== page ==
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Pronunciation

Generic Name: Desloratadine
Class: Second Generation Antihistamines
ATC Class: R06AX27
VA Class: AH109
Chemical Name: 8-Chloro-6,11-dihydro-11-(4-piperidinylidene)-5H-benzo[5,6]cyclohepta[1,2-b]pyridine
Molecular Formula: C19H19ClN2
CAS Number: 100643-71-8

Introduction

Second generation antihistamine; active descarboethoxy metabolite of loratadine.1 2 3 9

Uses for Clarinex

Allergic Rhinitis

Symptomatic relief of nasal and nonnasal symptoms of perennial allergic rhinitis.1

Symptomatic relief (alone or in fixed combination with pseudoephedrine sulfate) of nasal and nonnasal symptoms of seasonal (e.g., hay fever) allergic rhinitis.1 9 18 19 Use fixed-combination preparation only when both antihistamine and nasal decongestant activity are desired.18

Slideshow: 2014 Update: First Time Brand-to-Generic Switches

Improves nasal and nonnasal symptoms in patients with seasonal allergic rhinitis and concomitant mild to moderate asthma without impairing pulmonary function.1 2 6 9

Chronic Idiopathic Urticaria

Symptomatic treatment of pruritus and urticaria associated with chronic idiopathic urticaria.1

Clarinex Dosage and Administration

Administration

Oral Administration

Administer conventional tablets, oral solution, orally disintegrating tablets, and fixed-combination extended-release tablets orally once daily without regard to meals.1 9 18

Orally disintegrating tablets: Remove tablet from blister just prior to administration.1 Place tablet on the tongue, allow it to disintegrate, then swallow with or without water.1

Oral solution: To measure and administer dose, use a dropper or syringe calibrated to deliver 2 or 2.5 mL.1

Fixed-combination desloratadine/pseudoephedrine sulfate extended-release tablets: Swallow whole; do not chew, break, or crush.18

Dosage

Fixed-combination preparation contains 5 mg of desloratadine in an immediate-release outer shell and 240 mg of pseudoephedrine sulfate in an extended-release matrix core that slowly releases the drug.18

Pediatric Patients

Allergic Rhinitis
Seasonal
Oral

Children 2–5 years of age: 1.25 mg once daily (as oral solution).1

Children 6–11 years of age: 2.5 mg once daily (as oral solution or orally disintegrating tablets).1

Children ≥12 years of age: 5 mg once daily (as conventional tablets, oral solution, orally disintegrating tablets, or fixed-combination extended-release tablets with 240 mg pseudoephedrine sulfate).1 18

Perennial
Oral

Children 6–11 months of age: 1 mg once daily (as oral solution).1

Children 1–5 years of age: 1.25 mg once daily (as oral solution).1

Children 6–11 years of age: 2.5 mg once daily (as oral solution or orally disintegrating tablets).1

Children ≥12 years of age: 5 mg once daily (as conventional tablets, oral solution, or orally disintegrating tablets).1

Chronic Idiopathic Urticaria
Oral

Children 6–11 months of age: 1 mg once daily (as oral solution).1

Children 1–5 years of age: 1.25 mg once daily (as oral solution).1

Children 6–11 years of age: 2.5 mg once daily (as oral solution or orally disintegrating tablets).1

Children ≥12 years of age: 5 mg once daily (as conventional tablets, oral solution, or orally disintegrating tablets).1

Adults

Allergic Rhinitis
Seasonal
Oral

5 mg once daily (as conventional tablets, oral solution, orally disintegrating tablets, or fixed-combination extended-release tablets with pseudoephedrine sulfate).1 18

Perennial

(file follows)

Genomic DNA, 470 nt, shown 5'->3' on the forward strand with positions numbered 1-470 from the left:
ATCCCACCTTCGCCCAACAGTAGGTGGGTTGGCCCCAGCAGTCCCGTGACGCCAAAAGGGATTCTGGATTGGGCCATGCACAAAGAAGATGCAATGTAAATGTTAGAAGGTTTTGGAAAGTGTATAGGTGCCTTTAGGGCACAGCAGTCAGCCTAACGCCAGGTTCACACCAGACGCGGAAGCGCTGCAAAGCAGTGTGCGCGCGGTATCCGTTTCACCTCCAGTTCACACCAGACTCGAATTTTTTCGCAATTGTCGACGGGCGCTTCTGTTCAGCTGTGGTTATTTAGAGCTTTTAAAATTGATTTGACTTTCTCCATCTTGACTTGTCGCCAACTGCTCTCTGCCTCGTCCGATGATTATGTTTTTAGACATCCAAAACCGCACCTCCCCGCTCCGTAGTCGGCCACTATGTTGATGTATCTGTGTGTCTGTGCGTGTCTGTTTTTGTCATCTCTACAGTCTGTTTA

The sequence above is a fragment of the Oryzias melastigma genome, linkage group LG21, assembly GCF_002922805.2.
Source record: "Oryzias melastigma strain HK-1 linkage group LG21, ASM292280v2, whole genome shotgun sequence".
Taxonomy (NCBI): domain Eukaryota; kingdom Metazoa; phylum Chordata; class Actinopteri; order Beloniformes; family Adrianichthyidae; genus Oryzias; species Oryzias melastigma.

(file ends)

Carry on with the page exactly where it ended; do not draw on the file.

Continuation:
Oral

5 mg once daily (as conventional tablets, oral solution, or orally disintegrating tablets).1

Chronic Idiopathic Urticaria
Oral

5 mg once daily (as conventional tablets, oral solution, or orally disintegrating tablets).1 9

Prescribing Limits

Pediatric Patients

Allergic Rhinitis
Oral

Children ≥12 years of age: Dosages >5 mg provide no additional benefit but may increase risk of adverse effects (e.g., somnolence).1 9

Adults

Allergic Rhinitis
Oral

Dosages >5 mg provide no additional benefit but may increase risk of adverse effects (e.g., somnolence).1 9

Special Populations

Dosage adjustment based on gender, race, or age generally not necessary.1 3

Hepatic Impairment

Pediatric patients: No specific dosage recommendations at this time because of lack of data.1

Adults: 5 mg every other day (as conventional tablets, oral solution, or orally disintegrating tablets).1 Avoid fixed-combination preparation.18

Renal Impairment

Pediatric patients: No specific dosage recommendations at this time because of lack of data.1

Adults: 5 mg every other day (as conventional tablets, oral solution, orally disintegrating tablets, or fixed-combination tablets).1 18

Cautions for Clarinex

Contraindications

  • Known hypersensitivity to desloratadine, loratadine, or any ingredient in the formulation.1

Warnings/Precautions

General Precautions

Shares the toxic potentials of loratadine and other second generation antihistamines; observe usual precautions related to therapy with such drugs.1

Use of Fixed Combination

When using fixed-combination preparation containing pseudoephedrine sulfate, consider the cautions, precautions, and contraindications associated with pseudoephedrine.18

Phenylketonuria

Clarinex RediTabs contain aspartame (NutraSweet), which is metabolized in the GI tract to provide 1.4 or 2.9 mg of phenylalanine per 2.5- or 5-mg tablet, respectively.1

Specific Populations

Pregnancy

Category C.1

Lactation

Distributed into milk.1 18 Discontinue nursing or the drug.1 18 Caution if fixed-combination preparation is used in nursing women.18

Pediatric Use

Safety and efficacy not established for seasonal allergic rhinitis in children <2 years of age.1

Safety and efficacy not established for perennial allergic rhinitis or chronic idiopathic urticaria in children <6 months of age.1

Safety and efficacy of fixed combination for seasonal allergic rhinitis not established in children <12 years of age.18

Risk of overdosage and toxicity (including death) in children <2 years of age receiving OTC preparations containing antihistamines, cough suppressants, expectorants, and nasal decongestants alone or in combination for relief of symptoms of upper respiratory tract infection.22 23 Clinicians should ask caregivers about use of OTC cough/cold preparations to avoid overdosage.

Geriatric Use

Insufficient experience in patients ≥65 years of age to determine whether geriatric patients respond differently than younger adults.1 18 Select dosage with caution.1 18 (See Elimination: Special Populations, under Pharmacokinetics.)